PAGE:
Inverse association between nonsteroidal anti-inflammatory drugs and prostate cancer. García Rodríguez, L. A. & González-Pérez, A. Cancer Epidemiology, Biomarkers & Prevention: A Publication of the American Association for Cancer Research, Cosponsored by the American Society of Preventive Oncology, 13(4):649--653, April, 2004.
abstract   bibtex   
BACKGROUND: Prostate cancer is considered a major health problem in western countries. Promising results from observational studies on cancer at other sites fuelled the publication of several studies assessing the association between nonsteroidal anti-inflammatory drug (NSAID) use and prostate cancer. However, these studies show conflicting results. METHODS: We conducted a cohort study with a nested case-control analysis to further study the association between NSAIDs and prostate cancer. We used data from the General Practice Research Database in United Kingdom. RESULTS: Aspirin use was associated with a reduced risk of prostate cancer [odds ratio (OR) = 0.70, 95% confidence interval (95% CI) = 0.61-0.79]. We also found that paracetamol use with a treatment duration longer than 1 year was associated with a decreased risk (OR = 0.65, 95% CI = 0.54-0.78). Non-aspirin-NSAID (NA-NSAID) and paracetamol short-term use was associated with a small increased risk whereas long-term users of NA-NSAIDs presented an OR of 0.89 (95% CI = 0.73-1.08). DISCUSSION: Our findings support a protective effect of aspirin and paracetamol against prostate cancer. The transient elevated risk observed among newly started users of NA-NSAIDs and paracetamol is most likely explained by prothopathic bias. We found some suggestion of a reduced risk with long-term use of NA-NSAID.
@article{garcia_rodriguez_inverse_2004,
	title = {Inverse association between nonsteroidal anti-inflammatory drugs and prostate cancer},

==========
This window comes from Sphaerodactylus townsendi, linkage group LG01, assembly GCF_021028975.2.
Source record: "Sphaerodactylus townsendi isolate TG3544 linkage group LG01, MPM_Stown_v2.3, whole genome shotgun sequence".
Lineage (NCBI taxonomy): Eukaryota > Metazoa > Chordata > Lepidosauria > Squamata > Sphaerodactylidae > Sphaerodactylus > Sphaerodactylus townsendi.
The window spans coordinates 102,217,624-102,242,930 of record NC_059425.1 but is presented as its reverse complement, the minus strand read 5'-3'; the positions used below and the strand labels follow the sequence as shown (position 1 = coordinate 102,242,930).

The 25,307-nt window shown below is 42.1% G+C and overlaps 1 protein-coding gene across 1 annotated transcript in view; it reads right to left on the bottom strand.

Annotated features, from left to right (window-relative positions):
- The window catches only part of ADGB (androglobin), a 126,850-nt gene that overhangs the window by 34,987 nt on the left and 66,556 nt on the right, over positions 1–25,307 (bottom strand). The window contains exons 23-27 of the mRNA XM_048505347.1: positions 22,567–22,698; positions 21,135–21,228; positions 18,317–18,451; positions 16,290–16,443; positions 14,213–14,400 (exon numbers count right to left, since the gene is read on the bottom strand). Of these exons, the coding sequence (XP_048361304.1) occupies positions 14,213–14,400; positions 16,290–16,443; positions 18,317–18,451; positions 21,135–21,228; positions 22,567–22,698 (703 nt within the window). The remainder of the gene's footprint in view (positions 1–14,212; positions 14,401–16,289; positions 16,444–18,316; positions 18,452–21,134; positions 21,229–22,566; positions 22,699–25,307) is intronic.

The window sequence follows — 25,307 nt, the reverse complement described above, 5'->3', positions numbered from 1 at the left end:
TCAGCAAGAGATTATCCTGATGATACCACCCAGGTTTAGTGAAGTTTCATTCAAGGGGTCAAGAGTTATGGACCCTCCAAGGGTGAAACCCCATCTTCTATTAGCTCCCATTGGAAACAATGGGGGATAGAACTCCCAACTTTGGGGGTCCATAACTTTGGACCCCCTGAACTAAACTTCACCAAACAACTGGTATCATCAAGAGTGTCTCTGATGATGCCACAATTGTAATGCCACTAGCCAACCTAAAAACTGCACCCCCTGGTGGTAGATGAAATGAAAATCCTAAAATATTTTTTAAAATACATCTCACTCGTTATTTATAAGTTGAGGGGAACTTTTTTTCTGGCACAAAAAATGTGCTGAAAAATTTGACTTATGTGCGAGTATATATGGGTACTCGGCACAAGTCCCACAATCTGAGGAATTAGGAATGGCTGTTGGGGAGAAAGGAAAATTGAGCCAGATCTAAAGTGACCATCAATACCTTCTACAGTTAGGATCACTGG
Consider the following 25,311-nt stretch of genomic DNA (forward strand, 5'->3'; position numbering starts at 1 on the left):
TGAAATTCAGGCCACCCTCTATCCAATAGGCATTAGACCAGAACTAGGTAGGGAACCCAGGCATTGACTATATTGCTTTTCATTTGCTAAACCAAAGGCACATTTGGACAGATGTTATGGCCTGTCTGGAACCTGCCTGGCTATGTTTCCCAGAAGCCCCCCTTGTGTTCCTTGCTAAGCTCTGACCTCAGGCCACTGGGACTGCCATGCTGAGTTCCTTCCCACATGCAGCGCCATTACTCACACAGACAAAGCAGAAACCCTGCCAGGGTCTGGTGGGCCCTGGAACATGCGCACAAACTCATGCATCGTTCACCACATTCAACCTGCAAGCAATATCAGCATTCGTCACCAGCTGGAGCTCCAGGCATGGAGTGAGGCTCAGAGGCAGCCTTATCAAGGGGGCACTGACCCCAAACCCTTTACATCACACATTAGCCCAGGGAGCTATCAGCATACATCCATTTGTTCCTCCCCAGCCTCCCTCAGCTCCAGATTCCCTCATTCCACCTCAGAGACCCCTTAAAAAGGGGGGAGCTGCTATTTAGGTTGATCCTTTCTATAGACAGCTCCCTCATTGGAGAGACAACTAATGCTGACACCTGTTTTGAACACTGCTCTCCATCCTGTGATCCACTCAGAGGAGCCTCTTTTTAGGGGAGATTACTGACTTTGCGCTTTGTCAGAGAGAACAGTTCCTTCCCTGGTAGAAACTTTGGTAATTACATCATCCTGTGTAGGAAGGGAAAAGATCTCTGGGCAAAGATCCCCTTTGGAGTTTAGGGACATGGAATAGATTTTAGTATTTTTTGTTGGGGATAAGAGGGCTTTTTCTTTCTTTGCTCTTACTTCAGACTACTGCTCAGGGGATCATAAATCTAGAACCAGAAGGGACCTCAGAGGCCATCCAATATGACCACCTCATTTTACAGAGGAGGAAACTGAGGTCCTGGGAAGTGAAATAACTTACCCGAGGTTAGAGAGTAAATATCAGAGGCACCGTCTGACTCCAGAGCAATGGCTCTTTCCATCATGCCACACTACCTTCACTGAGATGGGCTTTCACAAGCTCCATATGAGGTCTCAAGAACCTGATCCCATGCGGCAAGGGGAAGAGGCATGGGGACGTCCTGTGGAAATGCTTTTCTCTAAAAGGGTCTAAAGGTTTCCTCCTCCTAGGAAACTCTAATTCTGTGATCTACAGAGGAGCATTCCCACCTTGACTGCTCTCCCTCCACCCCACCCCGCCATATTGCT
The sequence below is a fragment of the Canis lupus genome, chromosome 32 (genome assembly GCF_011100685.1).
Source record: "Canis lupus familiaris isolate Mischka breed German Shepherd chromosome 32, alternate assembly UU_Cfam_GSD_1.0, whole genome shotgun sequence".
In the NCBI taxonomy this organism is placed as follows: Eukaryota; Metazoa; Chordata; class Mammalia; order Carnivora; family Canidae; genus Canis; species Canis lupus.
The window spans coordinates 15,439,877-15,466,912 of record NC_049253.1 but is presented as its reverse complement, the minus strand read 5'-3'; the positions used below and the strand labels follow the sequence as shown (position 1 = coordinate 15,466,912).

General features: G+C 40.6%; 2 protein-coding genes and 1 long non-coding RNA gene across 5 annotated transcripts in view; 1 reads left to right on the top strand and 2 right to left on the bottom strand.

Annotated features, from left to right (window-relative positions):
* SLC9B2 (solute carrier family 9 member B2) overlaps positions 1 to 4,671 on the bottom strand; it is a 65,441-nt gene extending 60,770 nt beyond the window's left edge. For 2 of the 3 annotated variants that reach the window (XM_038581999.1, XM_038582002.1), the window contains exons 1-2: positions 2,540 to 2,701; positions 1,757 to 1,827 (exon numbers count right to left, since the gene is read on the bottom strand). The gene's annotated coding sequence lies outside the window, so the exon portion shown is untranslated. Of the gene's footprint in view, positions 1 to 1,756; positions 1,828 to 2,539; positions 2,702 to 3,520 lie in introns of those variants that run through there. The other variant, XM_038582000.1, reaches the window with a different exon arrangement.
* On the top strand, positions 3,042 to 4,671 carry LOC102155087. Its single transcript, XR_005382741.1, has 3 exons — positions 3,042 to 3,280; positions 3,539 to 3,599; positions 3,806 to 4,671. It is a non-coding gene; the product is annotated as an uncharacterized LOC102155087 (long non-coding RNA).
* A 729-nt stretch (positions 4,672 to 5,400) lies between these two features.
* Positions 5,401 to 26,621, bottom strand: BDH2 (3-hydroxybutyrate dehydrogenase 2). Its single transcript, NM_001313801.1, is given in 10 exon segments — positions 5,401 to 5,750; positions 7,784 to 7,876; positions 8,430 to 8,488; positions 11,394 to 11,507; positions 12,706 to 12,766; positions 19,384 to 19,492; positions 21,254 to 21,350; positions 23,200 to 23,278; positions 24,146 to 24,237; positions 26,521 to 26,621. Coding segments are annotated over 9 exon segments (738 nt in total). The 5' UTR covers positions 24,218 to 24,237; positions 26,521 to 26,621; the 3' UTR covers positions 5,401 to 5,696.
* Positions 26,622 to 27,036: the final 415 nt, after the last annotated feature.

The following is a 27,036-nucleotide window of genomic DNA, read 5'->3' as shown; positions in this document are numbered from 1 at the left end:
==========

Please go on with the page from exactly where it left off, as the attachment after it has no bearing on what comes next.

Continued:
volume = {13},
	issn = {1055-9965},
	abstract = {BACKGROUND: Prostate cancer is considered a major health problem in western countries. Promising results from observational studies on cancer at other sites fuelled the publication of several studies assessing the association between nonsteroidal anti-inflammatory drug (NSAID) use and prostate cancer. However, these studies show conflicting results.
METHODS: We conducted a cohort study with a nested case-control analysis to further study the association between NSAIDs and prostate cancer. We used data from the General Practice Research Database in United Kingdom.
RESULTS: Aspirin use was associated with a reduced risk of prostate cancer [odds ratio (OR) = 0.70, 95\% confidence interval (95\% CI) = 0.61-0.79]. We also found that paracetamol use with a treatment duration longer than 1 year was associated with a decreased risk (OR = 0.65, 95\% CI = 0.54-0.78). Non-aspirin-NSAID (NA-NSAID) and paracetamol short-term use was associated with a small increased risk whereas long-term users of NA-NSAIDs presented an OR of 0.89 (95\% CI = 0.73-1.08).
DISCUSSION: Our findings support a protective effect of aspirin and paracetamol against prostate cancer. The transient elevated risk observed among newly started users of NA-NSAIDs and paracetamol is most likely explained by prothopathic bias. We found some suggestion of a reduced risk with long-term use of NA-NSAID.},
	language = {eng},
	number = {4},
	journal = {Cancer Epidemiology, Biomarkers \& Prevention: A Publication of the American Association for Cancer Research, Cosponsored by the American Society of Preventive Oncology},
	author = {García Rodríguez, Luis A. and González-Pérez, Antonio},
	month = apr,
	year = {2004},
	pmid = {15066932},
	keywords = {Acetaminophen, Aged, Anti-Inflammatory Agents, Non-Steroidal, Aspirin, Case-Control Studies, Cohort Studies, Databases, Factual, Great Britain, Humans, Male, Middle Aged, Prostatic Neoplasms, Risk Factors},
	pages = {649--653}
}
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